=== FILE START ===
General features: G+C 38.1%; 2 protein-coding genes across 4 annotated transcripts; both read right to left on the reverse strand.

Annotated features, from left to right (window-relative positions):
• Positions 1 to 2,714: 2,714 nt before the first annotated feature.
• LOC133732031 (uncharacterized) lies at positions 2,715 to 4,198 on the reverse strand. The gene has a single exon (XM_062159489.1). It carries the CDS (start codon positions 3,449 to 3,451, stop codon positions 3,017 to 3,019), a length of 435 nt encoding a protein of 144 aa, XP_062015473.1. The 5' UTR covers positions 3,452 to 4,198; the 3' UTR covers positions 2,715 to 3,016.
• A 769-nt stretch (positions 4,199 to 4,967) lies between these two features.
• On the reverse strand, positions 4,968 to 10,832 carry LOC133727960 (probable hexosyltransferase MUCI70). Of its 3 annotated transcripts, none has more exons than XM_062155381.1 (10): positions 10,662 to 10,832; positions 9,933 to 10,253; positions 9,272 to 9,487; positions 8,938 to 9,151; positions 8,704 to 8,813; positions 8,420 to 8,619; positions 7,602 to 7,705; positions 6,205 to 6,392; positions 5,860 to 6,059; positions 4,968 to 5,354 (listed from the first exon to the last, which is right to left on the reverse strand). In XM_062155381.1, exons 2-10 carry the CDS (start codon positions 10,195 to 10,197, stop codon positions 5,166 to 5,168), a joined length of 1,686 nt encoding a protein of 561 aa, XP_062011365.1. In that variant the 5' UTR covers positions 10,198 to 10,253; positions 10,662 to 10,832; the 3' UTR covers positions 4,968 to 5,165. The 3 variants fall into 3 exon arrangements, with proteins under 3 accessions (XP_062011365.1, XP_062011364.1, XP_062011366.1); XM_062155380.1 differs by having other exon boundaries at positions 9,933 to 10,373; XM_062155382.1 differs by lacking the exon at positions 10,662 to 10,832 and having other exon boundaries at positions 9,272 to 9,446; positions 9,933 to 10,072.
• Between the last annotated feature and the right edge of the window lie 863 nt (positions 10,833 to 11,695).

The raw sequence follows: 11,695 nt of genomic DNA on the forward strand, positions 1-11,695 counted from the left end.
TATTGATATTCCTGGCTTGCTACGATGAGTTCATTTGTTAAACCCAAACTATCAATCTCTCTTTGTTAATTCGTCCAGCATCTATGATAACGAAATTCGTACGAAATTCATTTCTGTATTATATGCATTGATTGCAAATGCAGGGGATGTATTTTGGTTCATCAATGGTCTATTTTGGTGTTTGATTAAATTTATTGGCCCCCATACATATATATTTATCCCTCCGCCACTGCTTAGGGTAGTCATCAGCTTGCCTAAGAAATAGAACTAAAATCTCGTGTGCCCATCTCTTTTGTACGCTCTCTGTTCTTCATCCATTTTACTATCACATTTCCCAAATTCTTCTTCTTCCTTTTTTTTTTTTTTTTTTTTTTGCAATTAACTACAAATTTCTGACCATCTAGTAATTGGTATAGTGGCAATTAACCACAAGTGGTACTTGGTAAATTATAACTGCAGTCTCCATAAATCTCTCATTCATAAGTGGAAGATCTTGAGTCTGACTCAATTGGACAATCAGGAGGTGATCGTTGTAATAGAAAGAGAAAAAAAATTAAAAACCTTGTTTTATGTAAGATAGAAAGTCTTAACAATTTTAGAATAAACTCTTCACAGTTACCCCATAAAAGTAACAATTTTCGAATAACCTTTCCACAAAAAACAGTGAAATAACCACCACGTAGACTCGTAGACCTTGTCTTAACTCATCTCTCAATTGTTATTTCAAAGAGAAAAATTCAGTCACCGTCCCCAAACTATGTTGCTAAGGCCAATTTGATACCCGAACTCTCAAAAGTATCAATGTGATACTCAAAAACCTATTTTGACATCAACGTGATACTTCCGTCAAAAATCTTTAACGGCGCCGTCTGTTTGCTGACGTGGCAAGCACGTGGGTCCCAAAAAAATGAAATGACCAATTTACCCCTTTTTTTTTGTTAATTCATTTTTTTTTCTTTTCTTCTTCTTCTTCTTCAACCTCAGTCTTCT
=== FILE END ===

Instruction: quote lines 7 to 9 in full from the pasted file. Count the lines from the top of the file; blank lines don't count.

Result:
• Between the last annotated feature and the right edge of the window lie 863 nt (positions 10,833 to 11,695).

The raw sequence follows: 11,695 nt of genomic DNA on the forward strand, positions 1-11,695 counted from the left end.
TATTGATATTCCTGGCTTGCTACGATGAGTTCATTTGTTAAACCCAAACTATCAATCTCTCTTTGTTAATTCGTCCAGCATCTATGATAACGAAATTCGTACGAAATTCATTTCTGTATTATATGCATTGATTGCAAATGCAGGGGATGTATTTTGGTTCATCAATGGTCTATTTTGGTGTTTGATTAAATTTATTGGCCCCCATACATATATATTTATCCCTCCGCCACTGCTTAGGGTAGTCATCAGCTTGCCTAAGAAATAGAACTAAAATCTCGTGTGCCCATCTCTTTTGTACGCTCTCTGTTCTTCATCCATTTTACTATCACATTTCCCAAATTCTTCTTCTTCCTTTTTTTTTTTTTTTTTTTTTTGCAATTAACTACAAATTTCTGACCATCTAGTAATTGGTATAGTGGCAATTAACCACAAGTGGTACTTGGTAAATTATAACTGCAGTCTCCATAAATCTCTCATTCATAAGTGGAAGATCTTGAGTCTGACTCAATTGGACAATCAGGAGGTGATCGTTGTAATAGAAAGAGAAAAAAAATTAAAAACCTTGTTTTATGTAAGATAGAAAGTCTTAACAATTTTAGAATAAACTCTTCACAGTTACCCCATAAAAGTAACAATTTTCGAATAACCTTTCCACAAAAAACAGTGAAATAACCACCACGTAGACTCGTAGACCTTGTCTTAACTCATCTCTCAATTGTTATTTCAAAGAGAAAAATTCAGTCACCGTCCCCAAACTATGTTGCTAAGGCCAATTTGATACCCGAACTCTCAAAAGTATCAATGTGATACTCAAAAACCTATTTTGACATCAACGTGATACTTCCGTCAAAAATCTTTAACGGCGCCGTCTGTTTGCTGACGTGGCAAGCACGTGGGTCCCAAAAAAATGAAATGACCAATTTACCCCTTTTTTTTTGTTAATTCATTTTTTTTTCTTTTCTTCTTCTTCTTCTTCAACCTCAGTCTTCT